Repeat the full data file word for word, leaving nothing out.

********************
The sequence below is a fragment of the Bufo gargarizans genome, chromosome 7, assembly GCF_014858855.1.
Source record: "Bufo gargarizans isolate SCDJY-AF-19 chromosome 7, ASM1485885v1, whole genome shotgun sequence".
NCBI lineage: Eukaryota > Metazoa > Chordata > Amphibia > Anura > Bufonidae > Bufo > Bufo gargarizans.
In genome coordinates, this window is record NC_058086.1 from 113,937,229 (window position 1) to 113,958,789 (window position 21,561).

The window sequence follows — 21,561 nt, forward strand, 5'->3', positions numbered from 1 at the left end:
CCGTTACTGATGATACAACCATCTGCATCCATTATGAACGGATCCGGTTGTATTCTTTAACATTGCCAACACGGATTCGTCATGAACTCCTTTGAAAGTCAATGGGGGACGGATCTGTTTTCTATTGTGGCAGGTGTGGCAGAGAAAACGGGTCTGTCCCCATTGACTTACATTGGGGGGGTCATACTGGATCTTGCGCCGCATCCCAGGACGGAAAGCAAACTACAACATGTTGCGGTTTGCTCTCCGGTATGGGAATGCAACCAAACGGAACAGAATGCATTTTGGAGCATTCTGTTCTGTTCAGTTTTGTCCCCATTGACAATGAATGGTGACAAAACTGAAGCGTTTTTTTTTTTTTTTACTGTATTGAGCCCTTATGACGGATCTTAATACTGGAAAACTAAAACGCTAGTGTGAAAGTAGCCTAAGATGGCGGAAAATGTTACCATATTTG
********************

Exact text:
The sequence below is a fragment of the Bufo gargarizans genome, chromosome 7, assembly GCF_014858855.1.
Source record: "Bufo gargarizans isolate SCDJY-AF-19 chromosome 7, ASM1485885v1, whole genome shotgun sequence".
NCBI lineage: Eukaryota > Metazoa > Chordata > Amphibia > Anura > Bufonidae > Bufo > Bufo gargarizans.
In genome coordinates, this window is record NC_058086.1 from 113,937,229 (window position 1) to 113,958,789 (window position 21,561).

The window sequence follows — 21,561 nt, forward strand, 5'->3', positions numbered from 1 at the left end:
CCGTTACTGATGATACAACCATCTGCATCCATTATGAACGGATCCGGTTGTATTCTTTAACATTGCCAACACGGATTCGTCATGAACTCCTTTGAAAGTCAATGGGGGACGGATCTGTTTTCTATTGTGGCAGGTGTGGCAGAGAAAACGGGTCTGTCCCCATTGACTTACATTGGGGGGGTCATACTGGATCTTGCGCCGCATCCCAGGACGGAAAGCAAACTACAACATGTTGCGGTTTGCTCTCCGGTATGGGAATGCAACCAAACGGAACAGAATGCATTTTGGAGCATTCTGTTCTGTTCAGTTTTGTCCCCATTGACAATGAATGGTGACAAAACTGAAGCGTTTTTTTTTTTTTTTACTGTATTGAGCCCTTATGACGGATCTTAATACTGGAAAACTAAAACGCTAGTGTGAAAGTAGCCTAAGATGGCGGAAAATGTTACCATATTTG